AUDIO REVIEW: Fireborn by Nick Kyme
BRIEF SYNOPSIS: The Firedrake regimen answers a distress call from a Shrine Planet that’s home to a valuable relic.
PROS: Unapologetic military sf action; Toby Longworth’s superb performance.
CONS: The ending echoes The Fifth Element a bit too closely.
BOTTOM LINE: Another fine cinematic listening experience with lots of kick-ass military action.
It’s misleading to say that Nick Kyme’s Fireborn is standard fare in the library of Warhammer 40K audio productions because that downplays the fact that the average offering is quite good. Fireborn is no exception, serving up an interesting plot with lots of military sf action.
In Fireborn, the Firedrake regimen answers a distress call from the Shrine Planet Speluchre IV which is under attack from the deadly Red Rage faction who are looking for a valuable relic to further their evil cause. The Firedrakes must find and protect the relic at all costs. But the cost will be high as the forces of Chaos have a surprise in store for the Firedrakes: a fierce, magic-enabled battle machine known as The Demon Engine.
As the Firedrake regimen tend to their mission, the narrative follows Tsu’gan, a fierce Firedrake warrior who must control his inner rage. (The Empire apparently doesn’t subsidize anger management classes!) Doing so will be difficult because the stakes are high and the task appears to be insurmountable. As tough as the Firedrakes are, the Demon Engine is truly a weapon of awesome power and it will test their mettle to the very end. We get to see this – and I do mean “see” because like all WH40K recordings, this is very cinematic – through several intense battle sequences.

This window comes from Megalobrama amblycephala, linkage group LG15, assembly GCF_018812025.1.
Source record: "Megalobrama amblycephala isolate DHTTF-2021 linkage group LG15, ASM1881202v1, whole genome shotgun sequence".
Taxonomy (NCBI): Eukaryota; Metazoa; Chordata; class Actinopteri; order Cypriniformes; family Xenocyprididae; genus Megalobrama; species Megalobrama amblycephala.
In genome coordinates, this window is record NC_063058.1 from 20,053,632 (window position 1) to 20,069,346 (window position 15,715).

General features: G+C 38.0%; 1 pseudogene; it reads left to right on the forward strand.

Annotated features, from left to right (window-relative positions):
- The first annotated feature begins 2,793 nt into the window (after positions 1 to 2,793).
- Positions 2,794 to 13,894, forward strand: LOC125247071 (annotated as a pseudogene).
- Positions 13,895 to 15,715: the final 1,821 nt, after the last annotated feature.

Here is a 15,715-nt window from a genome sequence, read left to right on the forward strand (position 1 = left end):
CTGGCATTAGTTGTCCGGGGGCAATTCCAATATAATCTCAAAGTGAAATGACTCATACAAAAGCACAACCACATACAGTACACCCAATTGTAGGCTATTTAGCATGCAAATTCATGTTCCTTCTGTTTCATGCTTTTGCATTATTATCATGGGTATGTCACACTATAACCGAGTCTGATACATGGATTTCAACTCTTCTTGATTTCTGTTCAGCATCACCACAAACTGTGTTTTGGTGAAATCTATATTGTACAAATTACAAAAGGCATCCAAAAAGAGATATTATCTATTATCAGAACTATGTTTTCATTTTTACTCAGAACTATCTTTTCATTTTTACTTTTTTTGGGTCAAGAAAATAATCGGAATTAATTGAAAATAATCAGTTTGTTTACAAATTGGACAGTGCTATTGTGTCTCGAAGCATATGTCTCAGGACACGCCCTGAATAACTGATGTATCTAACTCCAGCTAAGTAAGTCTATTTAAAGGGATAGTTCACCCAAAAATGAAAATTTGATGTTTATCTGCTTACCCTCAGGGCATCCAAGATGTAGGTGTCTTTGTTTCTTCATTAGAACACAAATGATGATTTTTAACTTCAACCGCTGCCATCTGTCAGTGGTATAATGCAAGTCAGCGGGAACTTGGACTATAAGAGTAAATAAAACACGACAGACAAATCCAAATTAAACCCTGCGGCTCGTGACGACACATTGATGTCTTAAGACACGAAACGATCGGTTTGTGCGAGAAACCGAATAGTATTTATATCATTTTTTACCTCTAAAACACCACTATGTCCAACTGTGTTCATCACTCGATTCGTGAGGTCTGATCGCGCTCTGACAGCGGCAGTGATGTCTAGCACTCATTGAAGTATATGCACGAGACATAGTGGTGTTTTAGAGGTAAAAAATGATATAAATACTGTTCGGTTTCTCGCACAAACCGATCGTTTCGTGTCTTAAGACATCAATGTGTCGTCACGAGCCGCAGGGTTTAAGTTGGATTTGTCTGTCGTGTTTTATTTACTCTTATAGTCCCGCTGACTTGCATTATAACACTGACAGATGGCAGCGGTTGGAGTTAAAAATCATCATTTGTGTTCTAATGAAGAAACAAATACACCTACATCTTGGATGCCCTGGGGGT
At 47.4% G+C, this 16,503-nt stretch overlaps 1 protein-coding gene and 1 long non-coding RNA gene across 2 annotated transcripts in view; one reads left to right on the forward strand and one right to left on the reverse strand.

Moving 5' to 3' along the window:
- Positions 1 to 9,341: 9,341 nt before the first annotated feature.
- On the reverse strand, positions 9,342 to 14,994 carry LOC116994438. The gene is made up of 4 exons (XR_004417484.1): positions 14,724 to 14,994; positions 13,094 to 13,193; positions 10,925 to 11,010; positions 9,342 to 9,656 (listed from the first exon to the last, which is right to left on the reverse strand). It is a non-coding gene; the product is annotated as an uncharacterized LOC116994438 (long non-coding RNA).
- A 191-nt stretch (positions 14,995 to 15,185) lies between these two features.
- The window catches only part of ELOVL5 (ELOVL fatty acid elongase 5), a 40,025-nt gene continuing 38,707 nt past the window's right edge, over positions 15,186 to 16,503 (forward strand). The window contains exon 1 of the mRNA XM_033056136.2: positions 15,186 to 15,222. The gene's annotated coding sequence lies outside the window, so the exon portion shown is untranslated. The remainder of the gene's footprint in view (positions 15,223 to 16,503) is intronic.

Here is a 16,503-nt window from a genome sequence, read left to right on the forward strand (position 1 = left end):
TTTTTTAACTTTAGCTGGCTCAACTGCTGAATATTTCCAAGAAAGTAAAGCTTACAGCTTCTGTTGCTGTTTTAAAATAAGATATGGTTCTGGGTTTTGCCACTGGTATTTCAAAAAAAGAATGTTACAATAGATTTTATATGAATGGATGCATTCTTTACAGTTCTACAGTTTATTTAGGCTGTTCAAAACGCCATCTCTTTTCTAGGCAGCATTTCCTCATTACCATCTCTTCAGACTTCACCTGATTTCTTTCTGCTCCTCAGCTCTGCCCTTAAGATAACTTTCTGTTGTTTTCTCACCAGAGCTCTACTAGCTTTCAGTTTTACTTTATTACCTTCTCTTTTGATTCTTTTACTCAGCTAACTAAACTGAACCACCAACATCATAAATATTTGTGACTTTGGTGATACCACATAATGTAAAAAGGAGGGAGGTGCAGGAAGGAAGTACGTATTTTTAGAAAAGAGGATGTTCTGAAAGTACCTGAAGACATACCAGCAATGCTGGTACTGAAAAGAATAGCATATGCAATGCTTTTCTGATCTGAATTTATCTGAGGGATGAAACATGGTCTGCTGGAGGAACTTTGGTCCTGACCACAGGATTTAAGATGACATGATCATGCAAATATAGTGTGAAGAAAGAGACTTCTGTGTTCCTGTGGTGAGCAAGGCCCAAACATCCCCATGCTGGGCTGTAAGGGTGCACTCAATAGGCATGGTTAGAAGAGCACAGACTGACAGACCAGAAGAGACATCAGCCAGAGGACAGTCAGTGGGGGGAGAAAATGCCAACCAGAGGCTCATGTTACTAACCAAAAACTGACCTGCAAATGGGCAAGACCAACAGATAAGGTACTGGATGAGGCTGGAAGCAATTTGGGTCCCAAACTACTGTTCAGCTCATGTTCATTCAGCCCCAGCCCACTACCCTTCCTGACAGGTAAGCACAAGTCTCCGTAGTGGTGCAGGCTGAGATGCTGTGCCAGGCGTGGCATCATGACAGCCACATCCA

And that’s really the point of a WH40K story: unapologetic action. The plot is serviceable to that end even though, after a final revelation, it somewhat echoes The Fifth Element a bit too closely. Except for Tsu’gan, the rest of the military cast is the standard mil-sf archetype. The supporting residents of the Shrine were more distinguishable from one another. Toby Longworth, a veteran of the Warhammer 40K recordings, delivers his usual superb performance, in the end delivering a thrilling, action-packed story.
Runing Time: 78 Minutes
Filed under: Book Review
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